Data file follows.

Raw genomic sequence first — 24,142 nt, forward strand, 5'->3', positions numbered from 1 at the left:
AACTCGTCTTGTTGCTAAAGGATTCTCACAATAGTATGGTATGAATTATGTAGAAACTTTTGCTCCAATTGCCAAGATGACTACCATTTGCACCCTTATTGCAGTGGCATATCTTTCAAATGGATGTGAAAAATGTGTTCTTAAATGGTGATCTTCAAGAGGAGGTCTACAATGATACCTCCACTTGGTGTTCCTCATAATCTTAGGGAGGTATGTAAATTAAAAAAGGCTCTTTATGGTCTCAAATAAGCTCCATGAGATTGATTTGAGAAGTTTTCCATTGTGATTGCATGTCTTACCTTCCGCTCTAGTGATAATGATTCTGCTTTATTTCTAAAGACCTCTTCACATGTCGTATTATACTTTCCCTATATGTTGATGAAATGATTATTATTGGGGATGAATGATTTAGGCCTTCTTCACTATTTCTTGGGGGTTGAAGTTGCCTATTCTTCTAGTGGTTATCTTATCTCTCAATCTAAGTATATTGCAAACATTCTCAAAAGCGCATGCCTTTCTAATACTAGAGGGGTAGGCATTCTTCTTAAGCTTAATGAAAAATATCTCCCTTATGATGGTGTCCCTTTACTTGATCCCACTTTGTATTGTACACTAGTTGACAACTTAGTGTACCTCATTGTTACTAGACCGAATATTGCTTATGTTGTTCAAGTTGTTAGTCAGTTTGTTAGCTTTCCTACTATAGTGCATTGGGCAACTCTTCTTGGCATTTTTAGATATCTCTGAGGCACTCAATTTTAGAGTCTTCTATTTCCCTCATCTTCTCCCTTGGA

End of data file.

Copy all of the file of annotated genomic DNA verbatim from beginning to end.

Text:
Raw genomic sequence first — 24,142 nt, forward strand, 5'->3', positions numbered from 1 at the left:
AACTCGTCTTGTTGCTAAAGGATTCTCACAATAGTATGGTATGAATTATGTAGAAACTTTTGCTCCAATTGCCAAGATGACTACCATTTGCACCCTTATTGCAGTGGCATATCTTTCAAATGGATGTGAAAAATGTGTTCTTAAATGGTGATCTTCAAGAGGAGGTCTACAATGATACCTCCACTTGGTGTTCCTCATAATCTTAGGGAGGTATGTAAATTAAAAAAGGCTCTTTATGGTCTCAAATAAGCTCCATGAGATTGATTTGAGAAGTTTTCCATTGTGATTGCATGTCTTACCTTCCGCTCTAGTGATAATGATTCTGCTTTATTTCTAAAGACCTCTTCACATGTCGTATTATACTTTCCCTATATGTTGATGAAATGATTATTATTGGGGATGAATGATTTAGGCCTTCTTCACTATTTCTTGGGGGTTGAAGTTGCCTATTCTTCTAGTGGTTATCTTATCTCTCAATCTAAGTATATTGCAAACATTCTCAAAAGCGCATGCCTTTCTAATACTAGAGGGGTAGGCATTCTTCTTAAGCTTAATGAAAAATATCTCCCTTATGATGGTGTCCCTTTACTTGATCCCACTTTGTATTGTACACTAGTTGACAACTTAGTGTACCTCATTGTTACTAGACCGAATATTGCTTATGTTGTTCAAGTTGTTAGTCAGTTTGTTAGCTTTCCTACTATAGTGCATTGGGCAACTCTTCTTGGCATTTTTAGATATCTCTGAGGCACTCAATTTTAGAGTCTTCTATTTCCCTCATCTTCTCCCTTGGA